Stephen M. Kosslyn finishes his article:
"Finally, much creativity emerges from constraint satisfaction. Many new recipes were created when chefs discovered that only specific ingredients were available — and they thus were either forced to substitute different ingredients or to come up with a new "solution" (dish) to be satisfied. Perhaps paradoxically, adding constraints can actually enhance creativity — if a task is too open or unstructured, it may be so unconstrained that it is difficult to devise any solution."
So although Kosslyn is describing a scientific concept it seems very relevant also for my artistic practice. Concluding that constraint satisfaction is already a part of my improvisation toolkit, the next question is then: how many constraints can you add before creativity starts decreasing? Or when does the constraint become a crutch that restricts the free improvisation? And even more relevant... (how) does improvisation work if there are no constraints at all?
With an array of topics to choose from, study and investigate I am putting together my first blog post for my website with some trepidation. How do you write your first post knowing that it will set the agenda for everything that comes after? I intend for this blog to be personal and a reflection of my life. Treat it as a live stream of consciousness put in to some sort of order!
In my studies of improvisation, yoga and coaching I spend most time actually practising but also an increasing amount on reading related subjects. So the posts on this blog will be a mixture of personal experiences and also references to things I read that I found interesting and relevant.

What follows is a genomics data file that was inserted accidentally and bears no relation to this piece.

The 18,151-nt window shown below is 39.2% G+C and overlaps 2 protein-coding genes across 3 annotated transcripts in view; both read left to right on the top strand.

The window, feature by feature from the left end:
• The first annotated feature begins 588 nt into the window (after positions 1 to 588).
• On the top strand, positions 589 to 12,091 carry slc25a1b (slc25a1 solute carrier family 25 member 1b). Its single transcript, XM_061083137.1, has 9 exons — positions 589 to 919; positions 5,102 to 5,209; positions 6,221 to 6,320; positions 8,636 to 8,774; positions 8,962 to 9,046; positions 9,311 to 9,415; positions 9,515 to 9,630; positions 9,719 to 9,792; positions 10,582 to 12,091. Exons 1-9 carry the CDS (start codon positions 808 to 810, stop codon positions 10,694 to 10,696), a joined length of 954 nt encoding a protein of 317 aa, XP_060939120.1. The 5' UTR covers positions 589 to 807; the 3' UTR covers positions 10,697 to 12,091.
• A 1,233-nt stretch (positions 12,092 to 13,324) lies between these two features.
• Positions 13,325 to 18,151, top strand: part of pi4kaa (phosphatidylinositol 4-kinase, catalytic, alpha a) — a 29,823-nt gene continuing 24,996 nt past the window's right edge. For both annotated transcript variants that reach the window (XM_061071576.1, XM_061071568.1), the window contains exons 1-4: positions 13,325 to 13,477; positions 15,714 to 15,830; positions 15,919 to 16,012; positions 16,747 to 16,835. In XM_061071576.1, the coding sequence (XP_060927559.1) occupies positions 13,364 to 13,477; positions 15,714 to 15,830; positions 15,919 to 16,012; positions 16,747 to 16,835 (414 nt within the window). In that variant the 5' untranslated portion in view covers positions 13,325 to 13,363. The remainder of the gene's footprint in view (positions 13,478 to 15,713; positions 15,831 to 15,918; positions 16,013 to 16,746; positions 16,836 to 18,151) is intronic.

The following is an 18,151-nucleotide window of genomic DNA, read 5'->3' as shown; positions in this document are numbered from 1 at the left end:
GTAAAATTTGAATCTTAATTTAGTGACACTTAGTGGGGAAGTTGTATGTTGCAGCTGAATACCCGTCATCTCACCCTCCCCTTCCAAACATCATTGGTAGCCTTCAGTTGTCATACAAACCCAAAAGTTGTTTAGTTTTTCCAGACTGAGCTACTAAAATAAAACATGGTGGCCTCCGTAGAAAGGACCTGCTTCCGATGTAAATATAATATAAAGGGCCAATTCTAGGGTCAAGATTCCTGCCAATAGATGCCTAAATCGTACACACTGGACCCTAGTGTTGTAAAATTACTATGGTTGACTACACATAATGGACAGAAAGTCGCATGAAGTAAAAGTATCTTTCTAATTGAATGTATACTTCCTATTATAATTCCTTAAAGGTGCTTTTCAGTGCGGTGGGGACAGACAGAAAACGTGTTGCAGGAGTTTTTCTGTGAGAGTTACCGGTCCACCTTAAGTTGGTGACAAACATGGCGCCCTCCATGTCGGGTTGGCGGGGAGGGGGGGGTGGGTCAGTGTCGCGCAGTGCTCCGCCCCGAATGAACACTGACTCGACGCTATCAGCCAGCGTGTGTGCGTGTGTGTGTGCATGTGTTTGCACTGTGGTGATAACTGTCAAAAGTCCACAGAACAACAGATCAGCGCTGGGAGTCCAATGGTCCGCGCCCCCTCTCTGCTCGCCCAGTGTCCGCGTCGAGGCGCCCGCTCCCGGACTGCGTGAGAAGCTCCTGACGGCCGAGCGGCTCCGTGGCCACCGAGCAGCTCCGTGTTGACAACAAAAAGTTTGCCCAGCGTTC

During my recent holiday in Italy my hours of relaxing on the beach was accompanied by a book about 'new scientific concepts to improve your thinking'. The book is called This will make you smarter and despite the slightly misleading subtitle many of the articles had direct relevance to my artistic work. One article that struck me as interesting was Constraint Satisfaction by Stephen M. Kosslyn. An article that talks about decision making and the process of meeting relevant constraints in any given situation. As I was reading it, my work with the Mathilde improvisation collective came to mind and how we structure our rehearsals.
In my next entry I will post the article by Stephen M. Kosslyn and following that, I will ponder on the question:
To what extend can constraints and limitation be an opening to more creative choices?
I would also like to take this opportunity to thank everyone who has given me feedback and comments about my website so far. This has been really useful for me. Keep it coming...!
Welcome to my blog.
Here you will find posts about subjects I find interesting and that all relate to my disciplines in dance, yoga and coaching:
I am very happy to hear your feedback, so please comment below. Happy reading!